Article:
# Slight extension to Fermat's Little Theorem

While experimenting with modulo arithmetic I came upon this slight extension to Fermat's Little Theorem (for which I have a proof).

$$\text{If a is a positive integer and p is prime and }\ge\text{ 5 then}$$

$$a^p \equiv a\pmod{3\times p}$$

I cannot believe this has remained unnoticed but I will ask anyway.

Is there any chance this is new?

• Is the proof too large to fit in the margins of the question box? Commented Oct 5, 2017 at 14:26
• Actually, $a^p\equiv a\pmod{6p}$. Commented Oct 5, 2017 at 15:12
• More generally, if $p-1$ is divisible by $q-1$ for $p\neq q$ prime, then $a^p\equiv a\pmod{qp}$ Commented Oct 5, 2017 at 15:20
• Very special case of this generalized Fermat Euler Theorem. Commented Oct 10, 2018 at 21:27

## 3 Answers

Try these problem by yourself first: 1. Given relatively prime integers $a, b, c$, if I tell you any three numbers $i, j, k$, can you tell me an integer $N$ such that all three holds simontaneously: $$N \equiv i \mod a$$ $$N \equiv j \mod b$$ $$N \equiv k \mod c$$ ? Can you always give me such $N$ ?

As a concrete example, can you tell me a number $N$ such that $$N \equiv 5 \mod 7$$ $$N \equiv 2 \mod 5$$ $$N \equiv 10 \mod 11$$ ?

Can you generalize ?

1. When $N$ varies from $0$ to $5*7*11$, how does $$\{ N \mod 7 \}, \{ N \mod 5 \}, \{N \mod 11 \}$$ varies ?

Nice observation, but this is basically Chinese Remainder Theorem. (See the handout here for some nice and hard problems regarding this)

The $\mod p$ part is handled by Fermat's theorem, but the $\mod 3$ part is easily handled by observing $$2^{odd} \equiv 2 \mod 3$$ and $$1^{odd} \equiv 1 \mod 3$$.

In case you're feeling bad this turned out to be trivial, try this fun one if you didn't see it before: $2n$ divideds $\phi(a^n+1)$ for any integer $a, n$ with $gcd(a,n) = 1$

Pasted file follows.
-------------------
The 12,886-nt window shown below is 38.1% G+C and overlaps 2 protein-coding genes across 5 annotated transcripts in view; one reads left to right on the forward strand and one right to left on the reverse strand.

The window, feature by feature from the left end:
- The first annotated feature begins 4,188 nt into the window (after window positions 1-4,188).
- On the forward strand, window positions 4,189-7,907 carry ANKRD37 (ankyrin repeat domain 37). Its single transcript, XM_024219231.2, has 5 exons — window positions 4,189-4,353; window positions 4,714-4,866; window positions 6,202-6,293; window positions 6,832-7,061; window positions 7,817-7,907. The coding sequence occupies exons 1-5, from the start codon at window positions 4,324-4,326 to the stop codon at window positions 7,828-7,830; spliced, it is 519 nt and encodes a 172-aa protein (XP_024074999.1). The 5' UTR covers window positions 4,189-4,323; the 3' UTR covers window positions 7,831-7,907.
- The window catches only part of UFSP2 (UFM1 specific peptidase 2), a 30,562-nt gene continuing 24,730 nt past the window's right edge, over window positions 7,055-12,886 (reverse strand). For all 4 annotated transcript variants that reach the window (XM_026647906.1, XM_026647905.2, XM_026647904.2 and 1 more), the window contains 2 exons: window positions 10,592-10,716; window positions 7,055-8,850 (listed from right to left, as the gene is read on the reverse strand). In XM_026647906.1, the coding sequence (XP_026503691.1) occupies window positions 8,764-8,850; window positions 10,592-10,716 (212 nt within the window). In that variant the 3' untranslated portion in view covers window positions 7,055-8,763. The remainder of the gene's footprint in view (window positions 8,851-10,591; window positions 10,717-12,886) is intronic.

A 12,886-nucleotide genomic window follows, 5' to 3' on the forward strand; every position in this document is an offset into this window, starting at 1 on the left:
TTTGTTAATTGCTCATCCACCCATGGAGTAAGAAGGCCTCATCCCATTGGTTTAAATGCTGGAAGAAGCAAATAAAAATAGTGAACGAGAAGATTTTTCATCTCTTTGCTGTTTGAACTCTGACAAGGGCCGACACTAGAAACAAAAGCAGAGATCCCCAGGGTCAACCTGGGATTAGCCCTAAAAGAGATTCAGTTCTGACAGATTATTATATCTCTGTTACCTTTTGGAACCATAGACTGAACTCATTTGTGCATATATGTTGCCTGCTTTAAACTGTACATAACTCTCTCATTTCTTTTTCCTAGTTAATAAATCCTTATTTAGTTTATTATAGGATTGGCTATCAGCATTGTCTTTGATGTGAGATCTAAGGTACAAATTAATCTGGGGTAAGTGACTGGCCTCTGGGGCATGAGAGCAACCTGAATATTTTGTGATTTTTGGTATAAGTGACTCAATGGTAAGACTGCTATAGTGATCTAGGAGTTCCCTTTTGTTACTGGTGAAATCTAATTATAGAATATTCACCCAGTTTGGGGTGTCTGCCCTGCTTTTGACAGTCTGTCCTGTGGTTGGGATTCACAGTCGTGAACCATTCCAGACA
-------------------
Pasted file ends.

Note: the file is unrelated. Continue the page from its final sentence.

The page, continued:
• I am sorry but don't understand why this is the Chinese Remainder Theorem (i'm not saying it isn't). Can I give an example in case my statement was imprecise? Take p dto be 7 and a to be 46, then 46 mod(21) is 4. Also 46^7 is 435817657216 and 435817657216 is 4 mod(21). And this is true for any a. Commented Oct 5, 2017 at 14:51
• @RobertG.Burns No problem $: )$. I have put two problems for you - try it by yourself and tell me the solutions in the comment after you've figured it out. If you still can't find the connection after thinking hardly, only then I will tell you $: )$ Commented Oct 5, 2017 at 14:54

This is certainly known, but it doesn't have a name.

More generally,

Lemma: If $q$ is prime and $n$ is any positive integer such that $q-1\mid n-1$ then: $$a^n\equiv a\pmod{q}$$ Proof: This can be proved by induction on $k=\frac{n-1}{q-1}$.

Let $n_k=1+(q-1)k$. Then $n_0=1$ and $a^{1}\equiv a\pmod{q}$.

Now, if $a^{n_k}\equiv a\pmod{q}$, then $$a^{n_{k+1}}=a^{n_k}a^{q-1}\equiv a\cdot a^{q-1}=a^q\equiv a\pmod{q}$$

Now the case when $p\geq 5$ is prime and $q=3$ means $a^{p}-a$ is divisible by $p$ and $3$, thus, by $3p$.

It is also divisible by $2$, so you really get:

$$a^{p}\equiv a\pmod{6p}$$

You also have that if $p>5$ with $p\equiv 1\pmod 4$ then $a^p\equiv a\pmod{30p}$.

The lemma lets you assert, for example, that $a^{13}\equiv a\pmod{2\cdot 3\cdot 5\cdot 7\cdot 13}$.

• Thanks to everyone who replied, there is plenty for me to chew on here! Commented Oct 5, 2017 at 15:36

Actually by Fermat's little theorem, $3$ always divides $$a^3-a=a(a^2-1)$$

As $p-1$ is even for $p\ge3$ $$a^{p-1}-1$$ is divisible by $a^2-1$

Hence, $a^p-a$ will be divisible by $3$ and $p$ and consequently by lcm$(3,p)$

• So it's true but obvious? Commented Oct 5, 2017 at 15:14
• @RobertG.Burns, u r right Commented Oct 5, 2017 at 16:04